Trusting in yourself and your intuition is important, but if you are anything like me, you second guess what you think you should do and find reasons as to why you should do something a different way. It's not too indifferent from taking a risk. We are all reluctant to take risks but sometimes there is this thing inside us that tells us that we must do it - even though there a thousand reasons why we shouldn't.
It was a big step for both of them to take to hire a marketing company as it isn't something that they had done before.
"Same bed, but it feels a bit bigger now" is the lyrics in the famous Bruno Mars song "When I was your man". An apt description of Marketing Eye's business expansion into the US market. It's the same company, but its a bit bigger now.
What started out as a step to expand the international footprint of our brand, has taken on a whole new dimension. Australian and America have long been tied and now more so than ever. The ebbs of the economy has led to an opportunity for Australian companies that are geared for expansion to leverage the strength of the Australian dollar, and affordable set up costs in the US market without breaking the bank. The downside, is US dollars are not worth as much, as the dollar loses its grip on parity.
Over the years, I have been dumb-founded by what former employees have written on their LinkedIn profiles about what they did while working at Marketing Eye.
The first one that had me gob-smacked was a French assistant, who wrote that she had developed and managed the Marketing Eye brand, building the company’s marketing strategy and executing it.
In reality, she was a personal assistant, who had poor English and was struggling to do any task at all from an administrative perspective. She didn’t write anything, had no contact at all with design or branding but was excellent at organizing my dinner appointments, assisting me with my wardrobe and in general being a great personal assistant, albeit one that could not write on an email on my behalf because of the poor English factor. She worked for me for a few months only which I did it as a favour for her boyfriend who was a good friend at the time. In the end, I had to tell him, that her English was so bad, I couldn’t afford the luxury of her impeccable taste in clothing, makeup and picking restaurants at that stage of my life.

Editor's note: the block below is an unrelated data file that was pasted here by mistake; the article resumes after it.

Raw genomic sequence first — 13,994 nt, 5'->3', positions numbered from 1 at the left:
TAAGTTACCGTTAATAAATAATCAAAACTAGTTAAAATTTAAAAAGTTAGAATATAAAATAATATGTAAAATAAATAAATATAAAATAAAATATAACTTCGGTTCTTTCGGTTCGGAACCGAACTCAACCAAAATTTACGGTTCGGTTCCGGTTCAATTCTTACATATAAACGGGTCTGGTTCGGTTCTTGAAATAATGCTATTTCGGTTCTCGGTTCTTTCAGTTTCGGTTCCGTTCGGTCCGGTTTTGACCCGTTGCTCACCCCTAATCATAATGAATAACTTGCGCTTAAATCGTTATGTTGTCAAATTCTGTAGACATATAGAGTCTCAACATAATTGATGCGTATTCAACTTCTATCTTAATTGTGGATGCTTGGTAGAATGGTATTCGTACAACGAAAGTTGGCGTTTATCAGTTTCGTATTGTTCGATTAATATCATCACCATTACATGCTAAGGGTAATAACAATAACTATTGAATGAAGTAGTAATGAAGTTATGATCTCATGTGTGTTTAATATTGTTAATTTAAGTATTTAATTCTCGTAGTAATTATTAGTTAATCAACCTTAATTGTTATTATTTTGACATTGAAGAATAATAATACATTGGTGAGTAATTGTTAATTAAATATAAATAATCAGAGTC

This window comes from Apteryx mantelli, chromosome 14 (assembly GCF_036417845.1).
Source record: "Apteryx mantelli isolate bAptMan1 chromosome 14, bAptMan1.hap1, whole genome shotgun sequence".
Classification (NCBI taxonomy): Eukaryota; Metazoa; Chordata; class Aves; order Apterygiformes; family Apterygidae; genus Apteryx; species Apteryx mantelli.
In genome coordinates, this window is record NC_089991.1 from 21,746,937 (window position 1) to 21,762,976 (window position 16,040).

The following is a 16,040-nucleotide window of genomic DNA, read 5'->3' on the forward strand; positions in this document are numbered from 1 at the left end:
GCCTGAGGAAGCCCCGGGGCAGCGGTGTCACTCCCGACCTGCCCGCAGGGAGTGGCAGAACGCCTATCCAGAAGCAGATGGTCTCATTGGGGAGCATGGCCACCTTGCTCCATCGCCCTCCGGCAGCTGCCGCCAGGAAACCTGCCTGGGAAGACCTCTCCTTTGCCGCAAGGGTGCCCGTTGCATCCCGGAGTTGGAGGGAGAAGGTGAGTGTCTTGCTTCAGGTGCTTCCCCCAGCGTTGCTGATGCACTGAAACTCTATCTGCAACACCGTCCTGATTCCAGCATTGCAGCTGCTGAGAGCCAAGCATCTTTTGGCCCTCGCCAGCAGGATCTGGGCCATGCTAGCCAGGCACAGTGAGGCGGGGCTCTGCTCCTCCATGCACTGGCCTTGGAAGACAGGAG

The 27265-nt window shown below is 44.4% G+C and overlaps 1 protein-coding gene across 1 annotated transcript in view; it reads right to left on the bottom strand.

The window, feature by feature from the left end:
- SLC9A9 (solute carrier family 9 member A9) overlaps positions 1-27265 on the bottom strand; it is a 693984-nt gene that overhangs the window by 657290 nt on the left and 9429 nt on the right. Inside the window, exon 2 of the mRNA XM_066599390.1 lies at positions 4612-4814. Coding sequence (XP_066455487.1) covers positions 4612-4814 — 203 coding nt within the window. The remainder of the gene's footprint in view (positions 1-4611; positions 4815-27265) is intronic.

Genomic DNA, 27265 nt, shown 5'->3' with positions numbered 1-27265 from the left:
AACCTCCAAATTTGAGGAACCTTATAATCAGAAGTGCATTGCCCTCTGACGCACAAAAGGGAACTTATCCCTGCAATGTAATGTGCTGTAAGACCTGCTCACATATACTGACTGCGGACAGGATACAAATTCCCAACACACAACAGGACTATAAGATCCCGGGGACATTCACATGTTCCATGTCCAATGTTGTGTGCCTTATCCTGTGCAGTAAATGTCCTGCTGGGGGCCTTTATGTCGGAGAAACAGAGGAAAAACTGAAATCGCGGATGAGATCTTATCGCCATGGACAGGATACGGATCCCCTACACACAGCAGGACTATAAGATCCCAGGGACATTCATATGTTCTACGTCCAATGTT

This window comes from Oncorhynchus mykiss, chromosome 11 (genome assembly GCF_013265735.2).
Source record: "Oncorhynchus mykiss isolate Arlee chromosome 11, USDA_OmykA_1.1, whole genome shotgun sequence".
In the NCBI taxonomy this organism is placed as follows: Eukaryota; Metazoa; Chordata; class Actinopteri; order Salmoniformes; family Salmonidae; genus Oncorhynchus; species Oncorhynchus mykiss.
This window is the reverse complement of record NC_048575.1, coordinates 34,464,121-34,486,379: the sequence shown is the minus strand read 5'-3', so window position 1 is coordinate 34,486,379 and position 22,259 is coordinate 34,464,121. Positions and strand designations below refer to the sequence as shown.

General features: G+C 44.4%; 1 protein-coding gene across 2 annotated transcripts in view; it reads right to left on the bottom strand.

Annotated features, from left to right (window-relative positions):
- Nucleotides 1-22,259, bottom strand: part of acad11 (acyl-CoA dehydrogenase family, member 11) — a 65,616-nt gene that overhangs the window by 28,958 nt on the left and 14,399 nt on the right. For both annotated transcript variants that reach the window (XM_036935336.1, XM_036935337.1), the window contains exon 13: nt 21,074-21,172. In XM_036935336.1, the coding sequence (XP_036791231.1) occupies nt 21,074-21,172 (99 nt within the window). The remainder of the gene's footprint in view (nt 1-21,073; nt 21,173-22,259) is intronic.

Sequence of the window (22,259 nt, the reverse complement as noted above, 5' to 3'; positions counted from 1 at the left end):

Another gross generalization, but the reality is that too many of the Gen-Xers who have started businesses 5+ years ago, are working their butts off and are not spending the time needed to lessen their load by giving the young, up-and-coming executives the chance to really make a difference.
Here's my experience. I was sharing a glass of wine with Maikayla Desjardins, a Marketing Executive at Marketing Eye Atlanta yesterday and I asked the question, "why did you leave your job in New York and come and work for me in Atlanta?"
Her first response was: "You sold me on Atlanta as this awesome place to live - but let's face it, it's not quite New York!"